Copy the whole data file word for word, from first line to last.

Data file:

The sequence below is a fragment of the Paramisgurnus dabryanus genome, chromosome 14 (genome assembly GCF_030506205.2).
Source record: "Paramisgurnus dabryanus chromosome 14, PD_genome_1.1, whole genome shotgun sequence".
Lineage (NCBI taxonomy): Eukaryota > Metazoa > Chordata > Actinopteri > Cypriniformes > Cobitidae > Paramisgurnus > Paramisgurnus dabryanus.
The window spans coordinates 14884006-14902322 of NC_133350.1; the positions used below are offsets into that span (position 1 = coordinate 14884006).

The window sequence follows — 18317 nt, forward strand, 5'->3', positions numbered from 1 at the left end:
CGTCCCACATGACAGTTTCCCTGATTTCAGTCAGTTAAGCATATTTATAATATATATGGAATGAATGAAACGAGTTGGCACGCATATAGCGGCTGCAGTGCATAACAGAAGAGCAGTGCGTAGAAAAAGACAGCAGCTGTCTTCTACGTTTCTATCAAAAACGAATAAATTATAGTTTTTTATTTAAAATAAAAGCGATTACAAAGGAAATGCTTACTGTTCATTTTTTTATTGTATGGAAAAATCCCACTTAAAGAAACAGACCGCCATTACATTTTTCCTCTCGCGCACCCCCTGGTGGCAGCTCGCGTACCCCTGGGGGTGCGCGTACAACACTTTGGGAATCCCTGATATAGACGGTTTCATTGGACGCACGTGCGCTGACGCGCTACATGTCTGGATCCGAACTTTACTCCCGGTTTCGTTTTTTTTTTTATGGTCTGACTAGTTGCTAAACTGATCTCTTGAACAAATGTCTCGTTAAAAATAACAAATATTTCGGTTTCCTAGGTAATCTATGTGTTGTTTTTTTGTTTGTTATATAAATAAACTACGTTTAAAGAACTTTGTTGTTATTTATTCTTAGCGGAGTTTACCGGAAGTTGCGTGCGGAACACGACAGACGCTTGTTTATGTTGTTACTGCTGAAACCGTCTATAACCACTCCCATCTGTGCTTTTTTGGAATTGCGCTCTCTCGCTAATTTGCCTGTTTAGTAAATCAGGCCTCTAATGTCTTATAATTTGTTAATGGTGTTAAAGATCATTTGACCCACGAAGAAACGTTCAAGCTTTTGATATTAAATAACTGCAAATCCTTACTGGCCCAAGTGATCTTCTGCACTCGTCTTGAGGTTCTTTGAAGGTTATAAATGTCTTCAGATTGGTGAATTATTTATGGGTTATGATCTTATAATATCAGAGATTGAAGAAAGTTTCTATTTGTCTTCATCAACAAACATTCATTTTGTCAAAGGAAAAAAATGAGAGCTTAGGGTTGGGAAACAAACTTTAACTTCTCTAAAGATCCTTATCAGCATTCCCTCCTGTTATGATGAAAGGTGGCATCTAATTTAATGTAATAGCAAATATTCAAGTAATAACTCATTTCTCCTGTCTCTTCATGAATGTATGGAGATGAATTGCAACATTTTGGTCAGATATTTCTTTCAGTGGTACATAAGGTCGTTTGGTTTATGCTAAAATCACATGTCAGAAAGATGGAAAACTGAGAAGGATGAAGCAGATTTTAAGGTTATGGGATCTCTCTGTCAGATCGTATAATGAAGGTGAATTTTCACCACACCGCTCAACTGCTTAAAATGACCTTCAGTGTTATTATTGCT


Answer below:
The sequence below is a fragment of the Paramisgurnus dabryanus genome, chromosome 14 (genome assembly GCF_030506205.2).
Source record: "Paramisgurnus dabryanus chromosome 14, PD_genome_1.1, whole genome shotgun sequence".
Lineage (NCBI taxonomy): Eukaryota > Metazoa > Chordata > Actinopteri > Cypriniformes > Cobitidae > Paramisgurnus > Paramisgurnus dabryanus.
The window spans coordinates 14884006-14902322 of NC_133350.1; the positions used below are offsets into that span (position 1 = coordinate 14884006).

The window sequence follows — 18317 nt, forward strand, 5'->3', positions numbered from 1 at the left end:
CGTCCCACATGACAGTTTCCCTGATTTCAGTCAGTTAAGCATATTTATAATATATATGGAATGAATGAAACGAGTTGGCACGCATATAGCGGCTGCAGTGCATAACAGAAGAGCAGTGCGTAGAAAAAGACAGCAGCTGTCTTCTACGTTTCTATCAAAAACGAATAAATTATAGTTTTTTATTTAAAATAAAAGCGATTACAAAGGAAATGCTTACTGTTCATTTTTTTATTGTATGGAAAAATCCCACTTAAAGAAACAGACCGCCATTACATTTTTCCTCTCGCGCACCCCCTGGTGGCAGCTCGCGTACCCCTGGGGGTGCGCGTACAACACTTTGGGAATCCCTGATATAGACGGTTTCATTGGACGCACGTGCGCTGACGCGCTACATGTCTGGATCCGAACTTTACTCCCGGTTTCGTTTTTTTTTTTATGGTCTGACTAGTTGCTAAACTGATCTCTTGAACAAATGTCTCGTTAAAAATAACAAATATTTCGGTTTCCTAGGTAATCTATGTGTTGTTTTTTTGTTTGTTATATAAATAAACTACGTTTAAAGAACTTTGTTGTTATTTATTCTTAGCGGAGTTTACCGGAAGTTGCGTGCGGAACACGACAGACGCTTGTTTATGTTGTTACTGCTGAAACCGTCTATAACCACTCCCATCTGTGCTTTTTTGGAATTGCGCTCTCTCGCTAATTTGCCTGTTTAGTAAATCAGGCCTCTAATGTCTTATAATTTGTTAATGGTGTTAAAGATCATTTGACCCACGAAGAAACGTTCAAGCTTTTGATATTAAATAACTGCAAATCCTTACTGGCCCAAGTGATCTTCTGCACTCGTCTTGAGGTTCTTTGAAGGTTATAAATGTCTTCAGATTGGTGAATTATTTATGGGTTATGATCTTATAATATCAGAGATTGAAGAAAGTTTCTATTTGTCTTCATCAACAAACATTCATTTTGTCAAAGGAAAAAAATGAGAGCTTAGGGTTGGGAAACAAACTTTAACTTCTCTAAAGATCCTTATCAGCATTCCCTCCTGTTATGATGAAAGGTGGCATCTAATTTAATGTAATAGCAAATATTCAAGTAATAACTCATTTCTCCTGTCTCTTCATGAATGTATGGAGATGAATTGCAACATTTTGGTCAGATATTTCTTTCAGTGGTACATAAGGTCGTTTGGTTTATGCTAAAATCACATGTCAGAAAGATGGAAAACTGAGAAGGATGAAGCAGATTTTAAGGTTATGGGATCTCTCTGTCAGATCGTATAATGAAGGTGAATTTTCACCACACCGCTCAACTGCTTAAAATGACCTTCAGTGTTATTATTGCT